• Consider the sequence and structure for teaching about circumpolar constellations, longitude, latitude, the Sun's effect on Earthly seasons, planetary retrograde motion, and the astrolabe.
  • Reread short film script and sketch potential shots.
  • Scan a crown of thorns, penguin, and small leaf.
  • Drive half-way to the Oregon coast (and back).
  • Upload fine art portfolio to CaFE exhibition web site.
  • Research the lives of Copernicus, Tycho Brahe, Kepler, and Galileo.
  • Edit fourteen short stories.
  • Create an hour-long presentation complete with visual aides.
  • Soothe a few bruised egos.
  • Move patio furniture up and down a stairway to accommodate the fickle painting crew.
  • Clean the kitchen.
  • Pay the devil credit cards their monthly tribute.
  • Wash a load of lighter colored clothes.
  • Deposit other people's money in the bank.
  • Design a business card.
  • Consider the ethical disposal of five packs of cream cheese.
  • Open up about my upbringing without sounding overly melodramatic.
  • Finish revealing a golden landscape


Devil Owl

Use your imagination on this one. 

I've held onto this lovely little creature since my days as a summer arts instructor during college. So often, the best artwork done by young children is on the opposite side of the paper they're working on.



Today is my first day back at school. In honor of the auspicious day I've posted a sketch that was given to me following one lengthy faculty meeting last year. I was so pleased with the gift that I discretely pinned it to the bulletin board in my classroom the next day. As one student after another took note of it a collective pall settled over the usually boisterous room. 

The students found the imaginary portrait creepy and soon asked me to take it down. 

I was a bit surprised at their reaction; it had only inspired a mild jealousy in me for, try as I might, I'd never been able to sketch anything nearly that nice while trying to keep track of a meeting.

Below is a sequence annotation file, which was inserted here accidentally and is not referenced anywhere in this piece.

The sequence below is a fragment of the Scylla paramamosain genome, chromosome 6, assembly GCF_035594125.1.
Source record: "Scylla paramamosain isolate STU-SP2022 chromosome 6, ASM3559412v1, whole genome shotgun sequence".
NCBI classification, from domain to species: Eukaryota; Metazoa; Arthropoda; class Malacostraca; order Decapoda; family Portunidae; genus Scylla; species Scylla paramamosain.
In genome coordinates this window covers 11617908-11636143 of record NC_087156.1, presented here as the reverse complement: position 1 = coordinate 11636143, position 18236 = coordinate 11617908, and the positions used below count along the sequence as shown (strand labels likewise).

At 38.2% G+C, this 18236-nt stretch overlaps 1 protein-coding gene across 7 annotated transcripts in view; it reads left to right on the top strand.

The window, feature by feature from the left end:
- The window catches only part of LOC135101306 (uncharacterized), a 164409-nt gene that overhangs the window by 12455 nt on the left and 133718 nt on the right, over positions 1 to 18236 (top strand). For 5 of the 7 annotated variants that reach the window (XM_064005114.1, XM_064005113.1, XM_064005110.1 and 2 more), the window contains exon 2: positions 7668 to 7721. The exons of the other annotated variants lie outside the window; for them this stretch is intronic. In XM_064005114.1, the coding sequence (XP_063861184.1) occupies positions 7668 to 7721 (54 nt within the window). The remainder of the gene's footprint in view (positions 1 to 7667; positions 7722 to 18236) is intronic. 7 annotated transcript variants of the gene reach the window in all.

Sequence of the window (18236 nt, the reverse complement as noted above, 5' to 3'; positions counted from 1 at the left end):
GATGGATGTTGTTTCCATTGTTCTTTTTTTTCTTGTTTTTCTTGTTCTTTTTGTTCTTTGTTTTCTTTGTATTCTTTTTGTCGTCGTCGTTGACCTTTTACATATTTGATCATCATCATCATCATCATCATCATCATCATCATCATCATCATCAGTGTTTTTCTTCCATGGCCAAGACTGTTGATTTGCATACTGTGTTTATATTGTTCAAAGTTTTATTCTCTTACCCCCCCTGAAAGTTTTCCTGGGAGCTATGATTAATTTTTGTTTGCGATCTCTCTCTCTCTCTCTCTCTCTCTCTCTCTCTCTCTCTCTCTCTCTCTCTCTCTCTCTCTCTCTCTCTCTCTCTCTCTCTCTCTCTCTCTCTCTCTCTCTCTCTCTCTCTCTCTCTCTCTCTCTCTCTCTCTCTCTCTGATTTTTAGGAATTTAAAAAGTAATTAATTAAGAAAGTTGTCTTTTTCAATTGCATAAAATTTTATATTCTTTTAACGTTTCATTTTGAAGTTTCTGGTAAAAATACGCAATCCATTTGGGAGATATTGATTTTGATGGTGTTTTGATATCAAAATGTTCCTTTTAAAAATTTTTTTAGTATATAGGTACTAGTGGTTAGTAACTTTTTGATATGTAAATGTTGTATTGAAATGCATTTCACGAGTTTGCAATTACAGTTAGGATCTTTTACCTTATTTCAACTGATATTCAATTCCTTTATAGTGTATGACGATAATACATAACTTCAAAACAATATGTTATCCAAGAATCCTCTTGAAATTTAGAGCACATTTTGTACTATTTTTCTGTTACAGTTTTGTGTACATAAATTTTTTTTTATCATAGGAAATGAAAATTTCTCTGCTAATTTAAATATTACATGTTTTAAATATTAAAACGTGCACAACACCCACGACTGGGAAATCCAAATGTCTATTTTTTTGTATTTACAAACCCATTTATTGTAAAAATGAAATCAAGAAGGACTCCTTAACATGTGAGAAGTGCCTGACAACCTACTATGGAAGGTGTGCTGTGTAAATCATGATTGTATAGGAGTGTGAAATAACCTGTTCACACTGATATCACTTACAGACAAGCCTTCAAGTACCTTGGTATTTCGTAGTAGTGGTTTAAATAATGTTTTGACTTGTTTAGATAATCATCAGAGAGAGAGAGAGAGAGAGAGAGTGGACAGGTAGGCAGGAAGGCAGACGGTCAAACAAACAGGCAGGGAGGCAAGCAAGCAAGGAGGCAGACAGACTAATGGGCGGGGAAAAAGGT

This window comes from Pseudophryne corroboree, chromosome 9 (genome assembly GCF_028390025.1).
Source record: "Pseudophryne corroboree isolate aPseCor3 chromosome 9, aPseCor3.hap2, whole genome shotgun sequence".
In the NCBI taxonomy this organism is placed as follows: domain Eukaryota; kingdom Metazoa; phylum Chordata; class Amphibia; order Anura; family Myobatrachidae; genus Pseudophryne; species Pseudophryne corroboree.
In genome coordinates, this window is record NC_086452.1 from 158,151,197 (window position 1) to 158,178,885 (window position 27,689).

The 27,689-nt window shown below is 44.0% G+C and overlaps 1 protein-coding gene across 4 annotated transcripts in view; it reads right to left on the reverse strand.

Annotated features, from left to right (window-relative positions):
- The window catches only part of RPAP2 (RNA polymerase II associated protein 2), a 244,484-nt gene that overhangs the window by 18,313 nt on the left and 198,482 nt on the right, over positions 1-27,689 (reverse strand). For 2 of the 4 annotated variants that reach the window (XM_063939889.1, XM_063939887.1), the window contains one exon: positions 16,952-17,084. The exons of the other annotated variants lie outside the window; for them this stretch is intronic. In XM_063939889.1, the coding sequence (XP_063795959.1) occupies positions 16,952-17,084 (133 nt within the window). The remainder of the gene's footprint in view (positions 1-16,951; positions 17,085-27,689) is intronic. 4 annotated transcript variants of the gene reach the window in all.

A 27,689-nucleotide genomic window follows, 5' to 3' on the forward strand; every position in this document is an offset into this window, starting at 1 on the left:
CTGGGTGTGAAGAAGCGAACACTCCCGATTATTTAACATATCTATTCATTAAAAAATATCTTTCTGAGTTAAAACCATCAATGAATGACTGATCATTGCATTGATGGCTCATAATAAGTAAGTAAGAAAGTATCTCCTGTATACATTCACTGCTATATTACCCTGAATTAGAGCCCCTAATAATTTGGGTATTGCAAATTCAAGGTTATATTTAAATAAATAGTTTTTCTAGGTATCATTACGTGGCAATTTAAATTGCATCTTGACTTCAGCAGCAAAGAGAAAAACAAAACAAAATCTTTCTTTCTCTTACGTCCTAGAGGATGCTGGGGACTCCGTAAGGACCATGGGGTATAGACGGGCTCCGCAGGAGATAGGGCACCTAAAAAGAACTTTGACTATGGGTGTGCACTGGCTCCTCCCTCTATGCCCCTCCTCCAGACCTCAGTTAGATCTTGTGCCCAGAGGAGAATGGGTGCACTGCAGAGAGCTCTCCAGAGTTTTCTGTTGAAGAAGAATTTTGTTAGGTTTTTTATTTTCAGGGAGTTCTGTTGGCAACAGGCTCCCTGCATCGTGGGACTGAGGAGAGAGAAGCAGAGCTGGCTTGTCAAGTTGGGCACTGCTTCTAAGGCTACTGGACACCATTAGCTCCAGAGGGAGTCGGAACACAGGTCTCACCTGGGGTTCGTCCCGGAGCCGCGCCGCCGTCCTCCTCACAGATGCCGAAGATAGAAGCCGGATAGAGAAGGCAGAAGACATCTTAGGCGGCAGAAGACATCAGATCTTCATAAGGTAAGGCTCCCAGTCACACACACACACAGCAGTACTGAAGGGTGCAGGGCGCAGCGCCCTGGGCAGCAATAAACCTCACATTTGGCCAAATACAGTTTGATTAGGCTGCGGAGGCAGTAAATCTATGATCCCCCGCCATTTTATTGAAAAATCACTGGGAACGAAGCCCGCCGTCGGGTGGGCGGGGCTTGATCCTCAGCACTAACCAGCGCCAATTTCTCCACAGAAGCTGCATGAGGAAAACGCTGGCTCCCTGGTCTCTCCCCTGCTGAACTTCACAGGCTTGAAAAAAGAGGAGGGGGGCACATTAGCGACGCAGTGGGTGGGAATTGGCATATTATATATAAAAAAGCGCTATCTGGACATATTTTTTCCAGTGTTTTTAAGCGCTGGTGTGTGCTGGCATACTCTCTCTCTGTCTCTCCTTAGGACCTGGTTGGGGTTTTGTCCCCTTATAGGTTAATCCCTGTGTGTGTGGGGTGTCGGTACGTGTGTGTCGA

110 Specters

Near the end of the last school year I made simple pinhole cameras with a few of my students to coincide with our studies of the Civil War. I had missed the opportunity to share my love of pinhole when I taught Optics so I wasn't going to lose out again. The incredible challenges that Mathew Brady's field photographers faced to secure their images served as a brief introduction to photographic science. 

Soldiers in the trenches before battle, Petersburg, VA. 1865
Courtesy of the National Archives, photo no. 111-B-157

We then constructed simple black boxes with a copper pinhole to adhere over the rather diminutive film plane of a roll of 110 film. 110 film has become an antique itself, originating in 1972, it eliminated the need to rewind the film roll and was one of many Kodak products aimed at ease-of-use. Only one store in Portland still carried it: the decidedly old-school Blue Moon Camera in St. John's. Apparently, the frame numbers and edge bands are pre-exposed on each roll of 110 film, which explains the black line that's evident in two of the three examples posted here.

One of the things I prize about pinhole is its unpredictability, but whether or not my students will look upon these results with the same exhilaration remains to be seen. It has been my experience that most new photographers prize pictorial exactitude over atmospheric color burns. Nevertheless, I think that these images display a spiritual energy that would be difficult to preconceive and harder still to execute. Here is the play of light in time creating momentary specters on a physical form— not all that different from the faces of the long-dead staring back at us before entering the battlefield.